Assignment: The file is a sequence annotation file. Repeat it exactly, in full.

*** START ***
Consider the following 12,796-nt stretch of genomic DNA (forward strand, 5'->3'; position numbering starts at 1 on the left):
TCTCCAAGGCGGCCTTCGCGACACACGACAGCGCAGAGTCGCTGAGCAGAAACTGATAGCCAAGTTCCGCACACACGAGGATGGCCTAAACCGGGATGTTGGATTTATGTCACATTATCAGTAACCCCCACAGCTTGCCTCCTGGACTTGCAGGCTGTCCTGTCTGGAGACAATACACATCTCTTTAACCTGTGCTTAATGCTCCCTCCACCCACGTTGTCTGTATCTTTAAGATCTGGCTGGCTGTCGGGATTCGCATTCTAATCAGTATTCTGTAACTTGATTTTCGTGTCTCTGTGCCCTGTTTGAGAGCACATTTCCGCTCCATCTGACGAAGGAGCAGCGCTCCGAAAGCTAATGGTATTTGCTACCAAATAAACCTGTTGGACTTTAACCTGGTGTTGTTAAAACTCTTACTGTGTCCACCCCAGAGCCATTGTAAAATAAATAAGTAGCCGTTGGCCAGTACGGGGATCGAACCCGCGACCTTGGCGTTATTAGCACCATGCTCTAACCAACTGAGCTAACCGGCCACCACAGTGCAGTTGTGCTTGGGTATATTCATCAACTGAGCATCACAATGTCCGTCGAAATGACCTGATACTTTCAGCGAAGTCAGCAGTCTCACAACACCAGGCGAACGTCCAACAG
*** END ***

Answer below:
Consider the following 12,796-nt stretch of genomic DNA (forward strand, 5'->3'; position numbering starts at 1 on the left):
TCTCCAAGGCGGCCTTCGCGACACACGACAGCGCAGAGTCGCTGAGCAGAAACTGATAGCCAAGTTCCGCACACACGAGGATGGCCTAAACCGGGATGTTGGATTTATGTCACATTATCAGTAACCCCCACAGCTTGCCTCCTGGACTTGCAGGCTGTCCTGTCTGGAGACAATACACATCTCTTTAACCTGTGCTTAATGCTCCCTCCACCCACGTTGTCTGTATCTTTAAGATCTGGCTGGCTGTCGGGATTCGCATTCTAATCAGTATTCTGTAACTTGATTTTCGTGTCTCTGTGCCCTGTTTGAGAGCACATTTCCGCTCCATCTGACGAAGGAGCAGCGCTCCGAAAGCTAATGGTATTTGCTACCAAATAAACCTGTTGGACTTTAACCTGGTGTTGTTAAAACTCTTACTGTGTCCACCCCAGAGCCATTGTAAAATAAATAAGTAGCCGTTGGCCAGTACGGGGATCGAACCCGCGACCTTGGCGTTATTAGCACCATGCTCTAACCAACTGAGCTAACCGGCCACCACAGTGCAGTTGTGCTTGGGTATATTCATCAACTGAGCATCACAATGTCCGTCGAAATGACCTGATACTTTCAGCGAAGTCAGCAGTCTCACAACACCAGGCGAACGTCCAACAG